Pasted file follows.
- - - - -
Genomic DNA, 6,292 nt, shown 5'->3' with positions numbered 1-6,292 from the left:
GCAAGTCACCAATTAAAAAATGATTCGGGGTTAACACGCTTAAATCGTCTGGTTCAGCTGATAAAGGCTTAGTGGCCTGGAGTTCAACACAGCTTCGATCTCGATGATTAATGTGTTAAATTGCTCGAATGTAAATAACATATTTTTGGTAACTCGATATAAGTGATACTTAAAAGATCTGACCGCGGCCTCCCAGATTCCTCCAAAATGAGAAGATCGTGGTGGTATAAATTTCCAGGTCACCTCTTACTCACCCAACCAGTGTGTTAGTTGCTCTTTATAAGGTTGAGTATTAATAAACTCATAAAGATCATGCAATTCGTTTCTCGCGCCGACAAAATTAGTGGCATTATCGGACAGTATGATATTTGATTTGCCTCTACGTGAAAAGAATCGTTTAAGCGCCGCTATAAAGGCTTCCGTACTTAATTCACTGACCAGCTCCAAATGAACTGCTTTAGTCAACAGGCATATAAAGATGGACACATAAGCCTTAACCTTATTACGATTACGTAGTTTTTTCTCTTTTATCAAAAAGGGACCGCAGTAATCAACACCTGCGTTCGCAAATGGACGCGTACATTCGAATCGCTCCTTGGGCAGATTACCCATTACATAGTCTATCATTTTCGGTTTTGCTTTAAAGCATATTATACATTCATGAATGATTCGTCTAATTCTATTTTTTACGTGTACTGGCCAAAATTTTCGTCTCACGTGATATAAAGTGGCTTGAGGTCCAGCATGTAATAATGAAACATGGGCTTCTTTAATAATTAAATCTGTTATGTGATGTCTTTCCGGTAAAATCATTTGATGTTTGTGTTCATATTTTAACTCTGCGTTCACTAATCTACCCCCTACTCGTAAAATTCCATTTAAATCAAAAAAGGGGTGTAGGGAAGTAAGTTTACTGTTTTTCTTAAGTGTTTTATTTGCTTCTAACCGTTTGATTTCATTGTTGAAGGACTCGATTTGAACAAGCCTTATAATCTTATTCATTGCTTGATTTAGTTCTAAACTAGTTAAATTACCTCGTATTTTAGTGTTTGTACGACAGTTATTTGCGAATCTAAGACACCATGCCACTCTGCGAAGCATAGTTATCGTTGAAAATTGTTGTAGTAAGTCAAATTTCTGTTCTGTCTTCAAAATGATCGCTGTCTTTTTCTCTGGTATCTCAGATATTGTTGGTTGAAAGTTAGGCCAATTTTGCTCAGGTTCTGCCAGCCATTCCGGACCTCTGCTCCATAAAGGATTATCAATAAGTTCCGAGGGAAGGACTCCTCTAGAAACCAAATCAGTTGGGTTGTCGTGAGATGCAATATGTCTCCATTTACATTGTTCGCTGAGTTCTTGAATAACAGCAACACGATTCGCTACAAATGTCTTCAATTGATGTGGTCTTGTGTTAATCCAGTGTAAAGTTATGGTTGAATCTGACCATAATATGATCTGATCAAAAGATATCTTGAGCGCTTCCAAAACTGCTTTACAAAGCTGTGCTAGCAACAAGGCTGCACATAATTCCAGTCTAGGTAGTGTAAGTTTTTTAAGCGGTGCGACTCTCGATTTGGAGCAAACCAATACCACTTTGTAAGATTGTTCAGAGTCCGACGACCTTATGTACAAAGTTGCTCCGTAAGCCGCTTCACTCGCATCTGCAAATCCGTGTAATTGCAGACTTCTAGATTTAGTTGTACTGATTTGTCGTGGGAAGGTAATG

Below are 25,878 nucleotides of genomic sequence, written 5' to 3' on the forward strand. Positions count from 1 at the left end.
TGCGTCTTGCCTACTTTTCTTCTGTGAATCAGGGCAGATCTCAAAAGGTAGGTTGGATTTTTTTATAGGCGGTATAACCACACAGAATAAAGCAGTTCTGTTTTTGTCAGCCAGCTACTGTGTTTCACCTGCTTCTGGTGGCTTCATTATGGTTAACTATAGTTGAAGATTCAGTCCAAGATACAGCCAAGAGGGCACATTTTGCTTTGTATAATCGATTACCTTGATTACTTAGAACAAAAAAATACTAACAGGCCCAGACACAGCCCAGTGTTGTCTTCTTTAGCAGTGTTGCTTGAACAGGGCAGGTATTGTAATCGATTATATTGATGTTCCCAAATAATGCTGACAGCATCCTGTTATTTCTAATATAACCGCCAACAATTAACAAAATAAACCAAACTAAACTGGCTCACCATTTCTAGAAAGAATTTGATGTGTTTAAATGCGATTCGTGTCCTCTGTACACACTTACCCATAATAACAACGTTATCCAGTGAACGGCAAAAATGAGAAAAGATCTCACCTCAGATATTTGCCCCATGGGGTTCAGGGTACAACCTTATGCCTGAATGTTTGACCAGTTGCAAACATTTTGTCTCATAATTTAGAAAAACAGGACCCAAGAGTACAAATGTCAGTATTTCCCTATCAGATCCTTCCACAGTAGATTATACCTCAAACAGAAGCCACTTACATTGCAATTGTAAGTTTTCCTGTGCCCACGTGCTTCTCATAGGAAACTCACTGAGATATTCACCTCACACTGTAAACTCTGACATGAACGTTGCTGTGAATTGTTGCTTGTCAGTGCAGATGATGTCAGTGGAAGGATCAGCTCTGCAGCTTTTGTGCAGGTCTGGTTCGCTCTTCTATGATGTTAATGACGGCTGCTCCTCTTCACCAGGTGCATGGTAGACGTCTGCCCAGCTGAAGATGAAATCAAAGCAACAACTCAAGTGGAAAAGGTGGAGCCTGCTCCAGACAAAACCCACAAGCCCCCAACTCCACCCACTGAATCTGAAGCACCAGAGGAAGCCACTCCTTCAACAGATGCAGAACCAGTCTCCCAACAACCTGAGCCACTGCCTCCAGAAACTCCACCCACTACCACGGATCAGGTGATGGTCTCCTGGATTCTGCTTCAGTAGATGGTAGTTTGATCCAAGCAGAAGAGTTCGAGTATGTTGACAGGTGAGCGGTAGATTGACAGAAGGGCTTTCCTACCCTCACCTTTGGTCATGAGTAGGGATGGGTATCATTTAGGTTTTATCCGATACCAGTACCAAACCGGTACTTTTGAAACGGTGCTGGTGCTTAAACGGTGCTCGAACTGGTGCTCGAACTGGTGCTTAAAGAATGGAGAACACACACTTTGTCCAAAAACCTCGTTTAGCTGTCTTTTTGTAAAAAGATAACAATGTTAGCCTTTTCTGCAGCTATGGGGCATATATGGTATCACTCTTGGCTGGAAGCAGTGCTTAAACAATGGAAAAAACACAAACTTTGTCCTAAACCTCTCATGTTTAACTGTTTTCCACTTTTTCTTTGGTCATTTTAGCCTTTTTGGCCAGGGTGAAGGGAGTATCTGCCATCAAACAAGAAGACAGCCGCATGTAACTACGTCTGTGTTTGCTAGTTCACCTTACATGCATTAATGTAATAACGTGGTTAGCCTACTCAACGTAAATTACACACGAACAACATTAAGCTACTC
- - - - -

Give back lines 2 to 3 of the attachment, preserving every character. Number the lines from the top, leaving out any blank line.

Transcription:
GCAAGTCACCAATTAAAAAATGATTCGGGGTTAACACGCTTAAATCGTCTGGTTCAGCTGATAAAGGCTTAGTGGCCTGGAGTTCAACACAGCTTCGATCTCGATGATTAATGTGTTAAATTGCTCGAATGTAAATAACATATTTTTGGTAACTCGATATAAGTGATACTTAAAAGATCTGACCGCGGCCTCCCAGATTCCTCCAAAATGAGAAGATCGTGGTGGTATAAATTTCCAGGTCACCTCTTACTCACCCAACCAGTGTGTTAGTTGCTCTTTATAAGGTTGAGTATTAATAAACTCATAAAGATCATGCAATTCGTTTCTCGCGCCGACAAAATTAGTGGCATTATCGGACAGTATGATATTTGATTTGCCTCTACGTGAAAAGAATCGTTTAAGCGCCGCTATAAAGGCTTCCGTACTTAATTCACTGACCAGCTCCAAATGAACTGCTTTAGTCAACAGGCATATAAAGATGGACACATAAGCCTTAACCTTATTACGATTACGTAGTTTTTTCTCTTTTATCAAAAAGGGACCGCAGTAATCAACACCTGCGTTCGCAAATGGACGCGTACATTCGAATCGCTCCTTGGGCAGATTACCCATTACATAGTCTATCATTTTCGGTTTTGCTTTAAAGCATATTATACATTCATGAATGATTCGTCTAATTCTATTTTTTACGTGTACTGGCCAAAATTTTCGTCTCACGTGATATAAAGTGGCTTGAGGTCCAGCATGTAATAATGAAACATGGGCTTCTTTAATAATTAAATCTGTTATGTGATGTCTTTCCGGTAAAATCATTTGATGTTTGTGTTCATATTTTAACTCTGCGTTCACTAATCTACCCCCTACTCGTAAAATTCCATTTAAATCAAAAAAGGGGTGTAGGGAAGTAAGTTTACTGTTTTTCTTAAGTGTTTTATTTGCTTCTAACCGTTTGATTTCATTGTTGAAGGACTCGATTTGAACAAGCCTTATAATCTTATTCATTGCTTGATTTAGTTCTAAACTAGTTAAATTACCTCGTATTTTAGTGTTTGTACGACAGTTATTTGCGAATCTAAGACACCATGCCACTCTGCGAAGCATAGTTATCGTTGAAAATTGTTGTAGTAAGTCAAATTTCTGTTCTGTCTTCAAAATGATCGCTGTCTTTTTCTCTGGTATCTCAGATATTGTTGGTTGAAAGTTAGGCCAATTTTGCTCAGGTTCTGCCAGCCATTCCGGACCTCTGCTCCATAAAGGATTATCAATAAGTTCCGAGGGAAGGACTCCTCTAGAAACCAAATCAGTTGGGTTGTCGTGAGATGCAATATGTCTCCATTTACATTGTTCGCTGAGTTCTTGAATAACAGCAACACGATTCGCTACAAATGTCTTCAATTGATGTGGTCTTGTGTTAATCCAGTGTAAAGTTATGGTTGAATCTGACCATAATATGATCTGATCAAAAGATATCTTGAGCGCTTCCAAAACTGCTTTACAAAGCTGTGCTAGCAACAAGGCTGCACATAATTCCAGTCTAGGTAGTGTAAGTTTTTTAAGCGGTGCGACTCTCGATTTGGAGCAAACCAATACCACTTTGTAAGATTGTTCAGAGTCCGACGACCTTATGTACAAAGTTGCTCCGTAAGCCGCTTCACTCGCATCTGCAAATCCGTGTAATTGCAGACTTCTAGATTTAGTTGTACTGATTTGTCGTGGGAAGGTAATG

Below are 25,878 nucleotides of genomic sequence, written 5' to 3' on the forward strand. Positions count from 1 at the left end.